How to Say No to a Team Member’s Idea
three tips for saying no better
Growing a business means fielding a lot of different ideas.
New ideas, old ideas, shiny ideas.
Ideas come in the form of new offerings, solutions to problems within our business, and different tactics to improve our ability to achieve our goals.
But if we don’t know how to say no to ideas that take our eye off the ball, we’re on a short road to Noiseville — which isn’t a good use of our time.
When you’re sitting in your Zoom box or reading the latest turn of events in a Slack channel and a new idea is proposed, take space to consider it.
If you don’t think what your fellow team member suggested helps you fulfill your purpose, achieve your vision, or meet your mission, you need to say no.
But how do you say no to a fellow team member who’s excited about what they’re proposing?
Here are some tips:
1. Positive first.
Acknowledge their excitement and anything about the idea you think is positive and/or productive. There’s almost always something to build on, even if it’s simply their effort.
2. Ask them to explain how it will work.
When we ask why too quickly, we can make things personal. Instead, ask questions that get them to break down the reasoning behind this idea. And as always, keep your What’s the Point sword handy.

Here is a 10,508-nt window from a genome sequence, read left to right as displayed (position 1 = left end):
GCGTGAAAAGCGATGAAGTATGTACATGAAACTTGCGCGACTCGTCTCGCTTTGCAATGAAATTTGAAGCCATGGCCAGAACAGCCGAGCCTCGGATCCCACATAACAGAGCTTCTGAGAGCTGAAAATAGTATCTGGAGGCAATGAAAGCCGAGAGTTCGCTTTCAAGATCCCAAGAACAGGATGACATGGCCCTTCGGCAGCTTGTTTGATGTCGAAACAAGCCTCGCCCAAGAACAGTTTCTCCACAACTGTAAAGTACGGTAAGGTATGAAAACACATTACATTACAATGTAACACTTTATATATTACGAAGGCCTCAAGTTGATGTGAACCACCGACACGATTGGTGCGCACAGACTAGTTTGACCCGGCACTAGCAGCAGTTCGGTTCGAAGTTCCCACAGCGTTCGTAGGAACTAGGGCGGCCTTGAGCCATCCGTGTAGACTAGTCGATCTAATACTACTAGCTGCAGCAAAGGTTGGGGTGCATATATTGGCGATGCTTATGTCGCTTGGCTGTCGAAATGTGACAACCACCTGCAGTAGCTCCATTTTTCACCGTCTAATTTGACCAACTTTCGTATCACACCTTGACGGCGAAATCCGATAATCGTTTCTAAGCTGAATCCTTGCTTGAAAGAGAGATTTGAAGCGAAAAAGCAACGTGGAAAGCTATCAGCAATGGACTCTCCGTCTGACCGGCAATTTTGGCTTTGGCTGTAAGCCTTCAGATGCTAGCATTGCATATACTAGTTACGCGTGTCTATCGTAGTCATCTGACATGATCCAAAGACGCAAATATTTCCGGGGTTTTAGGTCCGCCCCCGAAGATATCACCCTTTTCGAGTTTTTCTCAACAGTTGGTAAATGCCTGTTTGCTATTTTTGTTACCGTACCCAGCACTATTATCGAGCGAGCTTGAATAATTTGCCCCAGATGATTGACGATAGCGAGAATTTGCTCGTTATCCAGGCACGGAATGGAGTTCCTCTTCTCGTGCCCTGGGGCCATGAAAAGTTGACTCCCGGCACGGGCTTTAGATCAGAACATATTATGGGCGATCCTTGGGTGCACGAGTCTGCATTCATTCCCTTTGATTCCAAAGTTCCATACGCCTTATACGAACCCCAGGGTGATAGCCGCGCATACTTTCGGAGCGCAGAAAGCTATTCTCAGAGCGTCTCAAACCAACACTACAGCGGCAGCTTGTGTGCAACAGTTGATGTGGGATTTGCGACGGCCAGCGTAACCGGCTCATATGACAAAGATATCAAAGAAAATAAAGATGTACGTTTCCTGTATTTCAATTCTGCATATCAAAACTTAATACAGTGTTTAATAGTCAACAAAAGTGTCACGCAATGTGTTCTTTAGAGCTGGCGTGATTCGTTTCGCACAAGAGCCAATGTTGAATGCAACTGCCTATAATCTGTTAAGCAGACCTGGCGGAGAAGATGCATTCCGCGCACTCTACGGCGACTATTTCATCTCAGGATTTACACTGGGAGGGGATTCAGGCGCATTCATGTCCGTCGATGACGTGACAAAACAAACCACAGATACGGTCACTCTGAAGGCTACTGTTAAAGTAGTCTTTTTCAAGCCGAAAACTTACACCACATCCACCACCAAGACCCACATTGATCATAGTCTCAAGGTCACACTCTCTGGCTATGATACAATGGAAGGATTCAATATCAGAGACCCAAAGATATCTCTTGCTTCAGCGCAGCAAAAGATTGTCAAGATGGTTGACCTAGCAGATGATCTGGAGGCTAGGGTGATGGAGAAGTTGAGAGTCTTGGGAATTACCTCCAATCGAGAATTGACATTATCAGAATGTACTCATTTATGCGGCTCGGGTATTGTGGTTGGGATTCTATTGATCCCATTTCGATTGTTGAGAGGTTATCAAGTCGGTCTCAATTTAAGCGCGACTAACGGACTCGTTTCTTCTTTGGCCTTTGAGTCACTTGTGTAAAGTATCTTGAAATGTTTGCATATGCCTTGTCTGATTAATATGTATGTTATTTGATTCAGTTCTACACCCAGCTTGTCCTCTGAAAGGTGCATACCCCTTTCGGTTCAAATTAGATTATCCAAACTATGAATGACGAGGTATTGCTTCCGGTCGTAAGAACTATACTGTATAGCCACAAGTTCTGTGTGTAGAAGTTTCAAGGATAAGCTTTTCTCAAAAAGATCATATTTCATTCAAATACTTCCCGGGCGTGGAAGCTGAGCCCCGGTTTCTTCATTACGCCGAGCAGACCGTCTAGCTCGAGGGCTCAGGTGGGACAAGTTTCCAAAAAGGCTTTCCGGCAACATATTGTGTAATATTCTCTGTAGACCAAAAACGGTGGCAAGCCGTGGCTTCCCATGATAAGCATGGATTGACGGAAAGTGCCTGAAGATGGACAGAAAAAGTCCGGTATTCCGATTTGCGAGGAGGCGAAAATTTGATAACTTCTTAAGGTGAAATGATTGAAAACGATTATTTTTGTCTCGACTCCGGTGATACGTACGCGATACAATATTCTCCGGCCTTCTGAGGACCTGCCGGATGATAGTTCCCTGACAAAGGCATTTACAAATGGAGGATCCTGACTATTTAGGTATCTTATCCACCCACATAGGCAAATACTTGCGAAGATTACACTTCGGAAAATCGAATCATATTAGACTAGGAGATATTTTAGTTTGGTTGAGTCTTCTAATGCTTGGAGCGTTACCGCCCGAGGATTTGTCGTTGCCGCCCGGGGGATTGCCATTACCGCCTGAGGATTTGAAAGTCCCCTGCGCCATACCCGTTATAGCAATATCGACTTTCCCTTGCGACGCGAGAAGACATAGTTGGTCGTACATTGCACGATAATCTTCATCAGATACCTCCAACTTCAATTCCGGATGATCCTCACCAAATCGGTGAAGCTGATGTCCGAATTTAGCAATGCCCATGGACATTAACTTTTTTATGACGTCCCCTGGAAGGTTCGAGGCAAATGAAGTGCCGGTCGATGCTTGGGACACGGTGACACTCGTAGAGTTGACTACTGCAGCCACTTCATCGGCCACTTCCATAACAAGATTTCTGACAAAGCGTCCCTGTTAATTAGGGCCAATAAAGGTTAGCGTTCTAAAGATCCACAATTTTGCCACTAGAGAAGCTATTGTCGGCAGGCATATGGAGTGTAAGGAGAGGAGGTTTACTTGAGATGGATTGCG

3. If you can, offer a revision.
But do it in the form of a question, like, “Well, what if we did X but not Y?” or “Have you considered combining that with Z?” By asking questions instead of making statements, you involve them. No is about finding better ideas, not dismissing people.
4. And if it’s a no, say no.
It’s easy to nod and smile. No is hard. If you think something should get a no, say it. Be kind but firm. Don’t apologize, and don’t get defensive.
Always remember that you’re saying no because you want your team to invest their time in the things that matter, not waste it on aimless tasks.
Helping each other to say no means you value and respect each other.
Say no better.